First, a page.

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The effects of managerial regulatory fit priming on reactions to explanations

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Author Info

  • Li, Andrew
  • Evans, Joel
  • Christian, Michael S.
  • Gilliland, Stephen W.
  • Kausel, Edgar E.
  • Stein, Jordan H.

Abstract

We investigated the interactive effects of regulatory focus priming and message framing on the perceived fairness of unfavorable events. We hypothesized that individuals' perceptions of fairness are higher when they receive a regulatory focus prime (promotion versus prevention) that is congruent with the framing of an explanation (gain versus loss), as opposed to one that is incongruent. We also hypothesized that these effects are mediated by counterfactual thinking. Three studies revealed that primed regulatory fit (promotion/gain or prevention/loss) led to higher levels of justice perceptions than regulatory misfit (promotion/loss or prevention/gain). Additionally, "could" and "should" counterfactuals partially mediated the relationship between regulatory fit and interactional justice (Study 3).

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Bibliographic Info

Article provided by Elsevier in its journal Organizational Behavior and Human Decision Processes.

Volume (Year): 115 (2011)
Issue (Month): 2 (July)
Pages: 268-282

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Handle: RePEc:eee:jobhdp:v:115:y:2011:i:2:p:268-282

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Web page: http://www.elsevier.com/locate/obhdp

Related research

Keywords: Organizational justice Explanation Regulatory fit Counterfactual thinking;

References

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  1. Lind, E. Allan & Kray, Laura & Thompson, Leigh, 1998. "The Social Construction of Injustice: Fairness Judgments in Response to Own and Others' Unfair Treatment by Authorities, , ," Organizational Behavior and Human Decision Processes, Elsevier, vol. 75(1), pages 1-22, July.
  2. Holler, Marianne & Hoelzl, Erik & Kirchler, Erich & Leder, Susanne & Mannetti, Lucia, 2008. "Framing of information on the use of public finances, regulatory fit of recipients and tax compliance," Journal of Economic Psychology, Elsevier, vol. 29(4), pages 597-611, August.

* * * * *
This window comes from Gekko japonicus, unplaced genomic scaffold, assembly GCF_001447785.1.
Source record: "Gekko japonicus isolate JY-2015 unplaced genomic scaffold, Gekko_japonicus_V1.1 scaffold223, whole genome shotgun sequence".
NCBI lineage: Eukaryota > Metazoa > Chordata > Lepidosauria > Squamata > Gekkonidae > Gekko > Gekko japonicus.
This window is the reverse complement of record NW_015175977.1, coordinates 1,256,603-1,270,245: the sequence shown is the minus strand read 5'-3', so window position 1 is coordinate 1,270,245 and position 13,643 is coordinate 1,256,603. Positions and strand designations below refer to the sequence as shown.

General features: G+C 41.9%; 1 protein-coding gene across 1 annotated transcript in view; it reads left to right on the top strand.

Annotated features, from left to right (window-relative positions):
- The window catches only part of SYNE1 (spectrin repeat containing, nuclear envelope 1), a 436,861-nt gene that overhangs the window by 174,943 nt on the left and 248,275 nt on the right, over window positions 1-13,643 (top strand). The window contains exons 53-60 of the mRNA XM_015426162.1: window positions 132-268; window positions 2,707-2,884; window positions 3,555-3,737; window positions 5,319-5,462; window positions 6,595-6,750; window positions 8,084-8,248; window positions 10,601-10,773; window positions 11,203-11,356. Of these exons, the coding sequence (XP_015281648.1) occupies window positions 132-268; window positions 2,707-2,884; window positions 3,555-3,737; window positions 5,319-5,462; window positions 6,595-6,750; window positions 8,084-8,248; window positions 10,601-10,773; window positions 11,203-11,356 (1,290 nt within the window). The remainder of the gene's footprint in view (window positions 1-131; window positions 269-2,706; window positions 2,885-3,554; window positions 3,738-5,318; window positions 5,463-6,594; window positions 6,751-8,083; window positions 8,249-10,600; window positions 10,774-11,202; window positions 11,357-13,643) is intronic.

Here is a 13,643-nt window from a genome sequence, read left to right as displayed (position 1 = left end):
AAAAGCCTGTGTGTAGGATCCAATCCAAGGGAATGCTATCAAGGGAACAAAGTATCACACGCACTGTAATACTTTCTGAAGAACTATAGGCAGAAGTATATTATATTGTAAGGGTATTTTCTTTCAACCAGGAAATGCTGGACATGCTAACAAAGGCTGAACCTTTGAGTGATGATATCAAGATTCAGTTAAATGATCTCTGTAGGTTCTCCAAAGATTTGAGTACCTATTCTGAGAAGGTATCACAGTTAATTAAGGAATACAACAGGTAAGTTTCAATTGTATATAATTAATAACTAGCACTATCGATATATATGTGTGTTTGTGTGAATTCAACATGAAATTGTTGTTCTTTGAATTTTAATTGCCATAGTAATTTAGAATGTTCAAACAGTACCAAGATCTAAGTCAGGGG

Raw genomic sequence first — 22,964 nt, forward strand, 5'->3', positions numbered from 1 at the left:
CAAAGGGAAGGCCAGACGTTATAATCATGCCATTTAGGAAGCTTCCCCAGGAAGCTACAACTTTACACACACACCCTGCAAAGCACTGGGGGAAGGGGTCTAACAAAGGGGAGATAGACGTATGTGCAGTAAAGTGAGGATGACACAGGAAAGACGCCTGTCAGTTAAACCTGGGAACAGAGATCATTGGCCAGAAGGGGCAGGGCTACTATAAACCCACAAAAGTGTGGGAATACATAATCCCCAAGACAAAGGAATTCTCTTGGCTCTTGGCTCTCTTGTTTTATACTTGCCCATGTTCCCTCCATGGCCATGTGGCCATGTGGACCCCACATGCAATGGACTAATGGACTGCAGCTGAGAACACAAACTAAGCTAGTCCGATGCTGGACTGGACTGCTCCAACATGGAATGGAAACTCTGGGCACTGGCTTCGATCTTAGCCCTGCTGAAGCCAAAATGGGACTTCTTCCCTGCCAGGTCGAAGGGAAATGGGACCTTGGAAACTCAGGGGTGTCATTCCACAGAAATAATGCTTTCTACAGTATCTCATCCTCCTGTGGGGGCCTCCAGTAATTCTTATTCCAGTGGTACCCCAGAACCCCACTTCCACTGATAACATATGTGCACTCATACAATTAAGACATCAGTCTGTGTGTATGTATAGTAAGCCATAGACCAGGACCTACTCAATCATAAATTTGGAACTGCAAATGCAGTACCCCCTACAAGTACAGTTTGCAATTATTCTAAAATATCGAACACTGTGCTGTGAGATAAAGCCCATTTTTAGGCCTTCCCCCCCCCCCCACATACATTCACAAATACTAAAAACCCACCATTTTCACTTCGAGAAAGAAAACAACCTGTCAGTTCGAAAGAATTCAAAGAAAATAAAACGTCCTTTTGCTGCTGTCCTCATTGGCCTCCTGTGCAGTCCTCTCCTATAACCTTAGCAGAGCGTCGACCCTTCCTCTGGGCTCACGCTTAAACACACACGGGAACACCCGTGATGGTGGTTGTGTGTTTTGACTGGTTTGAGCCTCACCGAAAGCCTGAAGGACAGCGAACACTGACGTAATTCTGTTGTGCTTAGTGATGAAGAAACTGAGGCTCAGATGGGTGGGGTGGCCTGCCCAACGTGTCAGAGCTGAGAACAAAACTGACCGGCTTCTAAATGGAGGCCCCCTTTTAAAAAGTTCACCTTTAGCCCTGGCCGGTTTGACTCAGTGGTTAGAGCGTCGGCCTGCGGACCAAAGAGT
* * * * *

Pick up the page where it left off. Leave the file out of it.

3. Horvath, Michael & Ryan, Ann Marie & Stierwalt, Sandra L., 2000. "The Influence of Explanations for Selection Test Use, Outcome Favorability, and Self-Efficacy on Test-Taker Perceptions," Organizational Behavior and Human Decision Processes, Elsevier, vol. 83(2), pages 310-330, November.
  4. Jiewen Hong & Angela Y. Lee, 2008. "Be Fit and Be Strong: Mastering Self-Regulation through Regulatory Fit," Journal of Consumer Research, University of Chicago Press, vol. 34(5), pages 682-695, 08.
  5. Cropanzano, Russell & Paddock, Layne & Rupp, Deborah E. & Bagger, Jessica & Baldwin, Amanda, 2008. "How regulatory focus impacts the process-by-outcome interaction for perceived fairness and emotions," Organizational Behavior and Human Decision Processes, Elsevier, vol. 105(1), pages 36-51, January.
  6. Aaker, Jennifer L. & Lee, Angela Y., 2006. "Understanding Regulatory Fit," Research Papers 1910, Stanford University, Graduate School of Business.
  7. Brockner, Joel & Higgins, E. Tory, 2001. "Regulatory Focus Theory: Implications for the Study of Emotions at Work," Organizational Behavior and Human Decision Processes, Elsevier, vol. 86(1), pages 35-66, September.
  8. Turillo, Carmelo Joseph & Folger, Robert & Lavelle, James J. & Umphress, Elizabeth E. & Gee, Julie O., 2002. "Is virtue its own reward? Self-sacrificial decisions for the sake of fairness," Organizational Behavior and Human Decision Processes, Elsevier, vol. 89(1), pages 839-865, September.
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Cited by:
  1. Venus, Merlijn & Stam, Daan & van Knippenberg, Daan, 2013. "Leader emotion as a catalyst of effective leader communication of visions, value-laden messages, and goals," Organizational Behavior and Human Decision Processes, Elsevier, vol. 122(1), pages 53-68.

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